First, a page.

G. H. Hardy
Hardy, c. 1927
Godfrey Harold Hardy

(1877-02-07)7 February 1877
Cranleigh, Surrey, England
Died1 December 1947(1947-12-01) (aged 70)
Cambridge, Cambridgeshire, England
Alma materTrinity College, Cambridge
Known forHardy–Weinberg principle
Hardy–Ramanujan asymptotic formula
Critical line theorem
Hardy–Littlewood tauberian theorem
Hardy space
Hardy notation
Hardy–Littlewood inequality
Hardy's inequality
Hardy's theorem
Hardy–Littlewood circle method
Hardy field
Hardy–Littlewood zeta-function conjectures
AwardsFellow of the Royal Society[1]
Smith's Prize (1901)
Royal Medal (1920)
De Morgan Medal (1929)
Chauvenet Prize (1932)
Sylvester Medal (1940)
Copley Medal (1947)
Scientific career
InstitutionsUniversity of Cambridge
University of Oxford
Academic advisorsA. E. H. Love
E. T. Whittaker
Doctoral studentsMary Cartwright
I. J. Good
Edward Linfoot
Cyril Offord
Harry Pitt
Richard Rado
Robert Rankin
Donald Spencer
Tirukkannapuram Vijayaraghavan
E. M. Wright
Other notable studentsSydney Chapman
Edward Titchmarsh Ethel Newbold

Godfrey Harold Hardy FRS[1] (7 February 1877 – 1 December 1947)[2] was an English mathematician, known for his achievements in number theory and mathematical analysis.[3][4] In biology, he is known for the Hardy–Weinberg principle, a basic principle of population genetics.

G. H. Hardy is usually known by those outside the field of mathematics for his 1940 essay A Mathematician's Apology, often considered one of the best insights into the mind of a working mathematician written for the layperson.

Charles F. Wilson, Srinivasa Ramanujan (centre), G. H. Hardy (extreme right), and other scientists at Trinity College at the University of Cambridge, c. 1910s

Starting in 1914, Hardy was the mentor of the Indian mathematician Srinivasa Ramanujan, a relationship that has become celebrated.[5] Hardy almost immediately recognised Ramanujan's extraordinary albeit untutored brilliance, and Hardy and Ramanujan became close collaborators. In an interview by Paul Erdős, when Hardy was asked what his greatest contribution to mathematics was, Hardy unhesitatingly replied that it was the discovery of Ramanujan.[6] In a lecture on Ramanujan, Hardy said that "my association with him is the one romantic incident in my life".[7]: 2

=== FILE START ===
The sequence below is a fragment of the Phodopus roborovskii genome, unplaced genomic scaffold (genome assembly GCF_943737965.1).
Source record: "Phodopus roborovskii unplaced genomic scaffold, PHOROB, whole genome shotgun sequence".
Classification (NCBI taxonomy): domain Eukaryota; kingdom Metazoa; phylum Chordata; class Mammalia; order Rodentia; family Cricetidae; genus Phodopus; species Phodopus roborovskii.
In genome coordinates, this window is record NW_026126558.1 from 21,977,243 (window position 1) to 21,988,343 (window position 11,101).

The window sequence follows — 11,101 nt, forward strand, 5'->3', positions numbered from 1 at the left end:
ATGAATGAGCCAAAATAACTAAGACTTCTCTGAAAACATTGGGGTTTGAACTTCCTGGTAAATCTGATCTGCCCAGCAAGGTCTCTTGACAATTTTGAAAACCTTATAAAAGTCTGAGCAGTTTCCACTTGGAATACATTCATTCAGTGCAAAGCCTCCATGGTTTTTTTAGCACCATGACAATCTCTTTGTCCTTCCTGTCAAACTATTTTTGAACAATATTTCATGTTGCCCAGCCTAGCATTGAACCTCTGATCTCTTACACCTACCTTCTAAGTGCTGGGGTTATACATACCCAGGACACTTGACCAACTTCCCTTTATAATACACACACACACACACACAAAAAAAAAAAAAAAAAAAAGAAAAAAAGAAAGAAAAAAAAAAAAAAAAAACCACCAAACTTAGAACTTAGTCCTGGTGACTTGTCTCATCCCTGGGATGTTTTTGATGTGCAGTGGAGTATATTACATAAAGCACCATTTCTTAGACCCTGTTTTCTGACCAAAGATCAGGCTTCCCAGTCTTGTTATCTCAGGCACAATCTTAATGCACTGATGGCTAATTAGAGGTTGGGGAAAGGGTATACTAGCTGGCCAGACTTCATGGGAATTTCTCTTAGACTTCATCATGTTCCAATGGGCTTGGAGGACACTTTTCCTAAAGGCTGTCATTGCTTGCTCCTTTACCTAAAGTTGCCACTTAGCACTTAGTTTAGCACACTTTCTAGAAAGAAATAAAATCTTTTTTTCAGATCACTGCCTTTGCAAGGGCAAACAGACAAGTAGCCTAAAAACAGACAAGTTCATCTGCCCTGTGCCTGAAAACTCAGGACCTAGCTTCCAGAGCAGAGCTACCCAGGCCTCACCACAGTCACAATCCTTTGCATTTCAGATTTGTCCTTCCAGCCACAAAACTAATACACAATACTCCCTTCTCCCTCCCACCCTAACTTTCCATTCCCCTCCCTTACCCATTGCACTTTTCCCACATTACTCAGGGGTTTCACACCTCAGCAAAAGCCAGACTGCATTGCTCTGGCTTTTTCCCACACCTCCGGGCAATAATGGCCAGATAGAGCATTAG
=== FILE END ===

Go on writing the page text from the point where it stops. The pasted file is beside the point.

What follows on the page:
Early life and career

G. H. Hardy was born on 7 February 1877, in Cranleigh, Surrey, England, into a teaching family.[8] His father was Bursar and Art Master at Cranleigh School; his mother had been a senior mistress at Lincoln Training College for teachers. Both of his parents were mathematically inclined, though neither had a university education. He and his sister Gertrude "Gertie" Emily Hardy (1878–1963) were brought up by their educationally enlightened parents in a typical Victorian nursery attended by a nurse. At an early age, he argued with his nurse about the existence of Santa Claus and the efficacy of prayer. He read aloud to his sister books such as Don Quixote, Gulliver's Travels, and Robinson Crusoe.[1]: 447 

Hardy's own natural affinity for mathematics was perceptible at an early age. When just two years old, he wrote numbers up to millions, and when taken to church he amused himself by factorising the numbers of the hymns.[9]

After schooling at Cranleigh, Hardy was awarded a scholarship to Winchester College for his mathematical work. In 1896, he entered Trinity College, Cambridge.[10] After only two years of preparation under his coach, Robert Alfred Herman, Hardy was fourth in the Mathematics Tripos examination.[11] Years later, he sought to abolish the Tripos system, as he felt that it was becoming more an end in itself than a means to an end. While at university, Hardy joined the Cambridge Apostles, an elite, intellectual secret society.[12]